Major force is necessary to rupture a joint and displace the bones. Such
injuries usually are the result of falls, fights with other animals, or car
accidents. The cat may also be in shock and
have internal bleeding from injured organs. Signs of dislocation are sudden
pain with the inability to bear weight on the limb. There is an observable
shortening of the limb when compared with the opposite side.
The hip is the most commonly dislocated joint in the cat. It
can be recognized by signs of pain on movement of the hip, a gritty sensation,
and shortening of the leg by about 1 inch (25 mm). Other joints less frequently
dislocated are the patella (kneecap), hock, and jaw. A dislocated kneecap
occurs with some frequency in the Devon Rex; the breed has a hereditary
predisposition. It is also seen in Maine Coon Cats.
Do your cats live outside? Or come in and out of the house? If your cat does spend a lot of time exploring the great outdoors, there are some concerns and dangers you should be aware of. A sad statistic is that the average lifespan of an outdoor cat is half as long as an indoor cat's. In fact, according to PetPlace.com, it may be more like one-third: 5 years.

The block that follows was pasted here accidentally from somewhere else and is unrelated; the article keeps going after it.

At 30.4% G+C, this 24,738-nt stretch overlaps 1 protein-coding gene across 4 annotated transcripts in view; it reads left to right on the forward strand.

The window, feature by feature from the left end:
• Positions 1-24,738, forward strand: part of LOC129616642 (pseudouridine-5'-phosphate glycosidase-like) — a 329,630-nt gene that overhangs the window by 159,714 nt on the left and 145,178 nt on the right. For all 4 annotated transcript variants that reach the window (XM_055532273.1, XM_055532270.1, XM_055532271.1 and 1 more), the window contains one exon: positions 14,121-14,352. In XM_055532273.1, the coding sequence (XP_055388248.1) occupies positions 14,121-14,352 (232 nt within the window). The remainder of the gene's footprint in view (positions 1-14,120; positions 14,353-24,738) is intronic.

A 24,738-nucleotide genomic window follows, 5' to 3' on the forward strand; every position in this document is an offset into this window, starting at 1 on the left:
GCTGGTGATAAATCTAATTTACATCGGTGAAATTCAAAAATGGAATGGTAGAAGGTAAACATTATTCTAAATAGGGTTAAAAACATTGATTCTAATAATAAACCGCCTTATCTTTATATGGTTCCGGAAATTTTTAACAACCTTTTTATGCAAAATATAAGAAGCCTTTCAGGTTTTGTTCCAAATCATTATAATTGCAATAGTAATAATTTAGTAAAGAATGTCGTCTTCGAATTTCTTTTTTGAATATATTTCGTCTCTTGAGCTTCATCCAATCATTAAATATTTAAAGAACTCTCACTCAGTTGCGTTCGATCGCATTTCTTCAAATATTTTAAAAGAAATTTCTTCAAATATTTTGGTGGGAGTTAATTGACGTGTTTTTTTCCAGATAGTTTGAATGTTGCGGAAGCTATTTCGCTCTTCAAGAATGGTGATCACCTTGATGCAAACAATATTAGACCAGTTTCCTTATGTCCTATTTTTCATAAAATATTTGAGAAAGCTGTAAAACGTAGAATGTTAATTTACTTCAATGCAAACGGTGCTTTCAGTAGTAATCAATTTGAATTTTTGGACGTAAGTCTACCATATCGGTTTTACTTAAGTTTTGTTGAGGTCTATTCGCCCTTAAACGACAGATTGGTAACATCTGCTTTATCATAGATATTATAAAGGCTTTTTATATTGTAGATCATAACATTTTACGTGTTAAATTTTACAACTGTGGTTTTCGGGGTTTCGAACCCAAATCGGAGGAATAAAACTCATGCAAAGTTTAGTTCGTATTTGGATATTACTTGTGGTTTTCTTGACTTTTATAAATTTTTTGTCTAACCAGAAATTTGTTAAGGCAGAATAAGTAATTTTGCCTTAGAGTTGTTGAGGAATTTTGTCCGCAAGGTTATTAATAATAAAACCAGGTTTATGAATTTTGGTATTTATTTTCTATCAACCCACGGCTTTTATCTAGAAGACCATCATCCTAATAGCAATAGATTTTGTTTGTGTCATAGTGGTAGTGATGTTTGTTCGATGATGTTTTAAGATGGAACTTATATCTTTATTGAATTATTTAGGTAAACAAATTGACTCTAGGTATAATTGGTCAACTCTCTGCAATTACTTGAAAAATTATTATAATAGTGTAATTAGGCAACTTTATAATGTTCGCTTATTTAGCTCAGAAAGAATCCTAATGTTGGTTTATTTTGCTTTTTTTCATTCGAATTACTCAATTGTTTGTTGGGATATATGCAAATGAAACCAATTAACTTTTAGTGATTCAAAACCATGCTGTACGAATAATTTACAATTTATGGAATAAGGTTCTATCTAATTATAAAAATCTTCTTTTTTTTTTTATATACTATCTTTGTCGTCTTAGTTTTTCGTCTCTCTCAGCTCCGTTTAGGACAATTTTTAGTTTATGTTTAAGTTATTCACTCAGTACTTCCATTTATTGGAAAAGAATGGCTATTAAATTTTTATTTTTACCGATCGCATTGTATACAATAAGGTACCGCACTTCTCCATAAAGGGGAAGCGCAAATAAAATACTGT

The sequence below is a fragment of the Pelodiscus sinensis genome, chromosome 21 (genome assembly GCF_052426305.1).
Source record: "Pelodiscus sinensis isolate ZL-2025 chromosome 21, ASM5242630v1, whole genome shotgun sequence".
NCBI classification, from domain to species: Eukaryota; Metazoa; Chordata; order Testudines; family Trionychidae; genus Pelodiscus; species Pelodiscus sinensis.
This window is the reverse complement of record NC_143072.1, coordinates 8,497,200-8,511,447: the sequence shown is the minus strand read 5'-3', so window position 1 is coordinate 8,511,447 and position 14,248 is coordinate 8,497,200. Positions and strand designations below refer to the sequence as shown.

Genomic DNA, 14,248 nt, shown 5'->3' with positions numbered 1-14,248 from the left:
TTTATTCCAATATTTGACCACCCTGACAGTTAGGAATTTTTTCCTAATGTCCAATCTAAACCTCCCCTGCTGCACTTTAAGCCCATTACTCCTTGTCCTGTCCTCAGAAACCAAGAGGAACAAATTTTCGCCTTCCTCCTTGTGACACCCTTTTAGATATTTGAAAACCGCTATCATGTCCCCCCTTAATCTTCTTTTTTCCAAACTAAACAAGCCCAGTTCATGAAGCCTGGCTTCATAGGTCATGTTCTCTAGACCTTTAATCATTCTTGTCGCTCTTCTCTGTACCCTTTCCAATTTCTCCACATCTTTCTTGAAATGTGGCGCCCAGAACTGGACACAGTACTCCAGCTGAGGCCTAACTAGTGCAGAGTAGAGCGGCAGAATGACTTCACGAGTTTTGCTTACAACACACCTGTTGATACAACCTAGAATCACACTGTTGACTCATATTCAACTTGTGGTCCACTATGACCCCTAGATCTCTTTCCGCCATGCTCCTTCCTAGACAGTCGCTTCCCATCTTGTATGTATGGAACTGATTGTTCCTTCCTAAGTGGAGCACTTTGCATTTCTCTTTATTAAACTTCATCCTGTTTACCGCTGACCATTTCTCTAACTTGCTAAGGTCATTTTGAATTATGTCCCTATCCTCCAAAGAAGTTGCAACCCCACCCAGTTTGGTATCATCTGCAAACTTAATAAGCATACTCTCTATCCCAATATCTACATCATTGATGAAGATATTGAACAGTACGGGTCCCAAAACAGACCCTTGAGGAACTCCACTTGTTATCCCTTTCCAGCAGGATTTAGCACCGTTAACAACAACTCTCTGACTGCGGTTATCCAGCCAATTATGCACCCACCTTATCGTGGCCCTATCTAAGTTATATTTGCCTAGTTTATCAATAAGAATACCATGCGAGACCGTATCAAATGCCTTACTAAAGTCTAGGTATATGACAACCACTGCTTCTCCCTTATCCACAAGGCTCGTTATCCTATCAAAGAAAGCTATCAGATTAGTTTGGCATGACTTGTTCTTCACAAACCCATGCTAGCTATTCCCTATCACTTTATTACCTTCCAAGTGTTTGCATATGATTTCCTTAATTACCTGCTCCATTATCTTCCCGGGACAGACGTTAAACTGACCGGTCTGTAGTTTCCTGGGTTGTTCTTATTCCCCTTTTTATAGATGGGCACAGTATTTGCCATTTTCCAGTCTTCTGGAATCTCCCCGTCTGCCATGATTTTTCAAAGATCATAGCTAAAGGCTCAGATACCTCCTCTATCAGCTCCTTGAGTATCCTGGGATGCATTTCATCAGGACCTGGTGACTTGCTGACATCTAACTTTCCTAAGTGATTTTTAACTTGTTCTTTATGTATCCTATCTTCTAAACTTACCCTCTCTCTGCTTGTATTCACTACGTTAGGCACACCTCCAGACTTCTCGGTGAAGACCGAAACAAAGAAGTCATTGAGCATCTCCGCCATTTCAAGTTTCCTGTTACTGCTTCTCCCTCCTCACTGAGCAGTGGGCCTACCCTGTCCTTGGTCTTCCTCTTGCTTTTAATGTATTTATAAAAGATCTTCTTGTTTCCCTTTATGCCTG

The purpose of this post, however, isn't to shame you into locking...
In this cat with a dislocated hip joint, the affected right leg is shorter
than the left one.
Treatment: Veterinary examination is necessary to rule out an associated
fracture and to replace the joint in its socket. Treating other injuries may
take precedence, because a dislocated joint is not life threatening. Replacing
a joint in its socket often requires sedation or anesthesia, and the cat may
need to wear a splint or wrap to hold the joint in place for a short time while
the damaged tissues heal. If a joint has been dislocated for a long time,
surgery may be required to replace it or, in extreme cases, the involved joint
may need to be removed; for example, in some hip dislocations the femoral head
WebMD Veterinary Reference from "Cat Owner's Home Veterinary Handbook"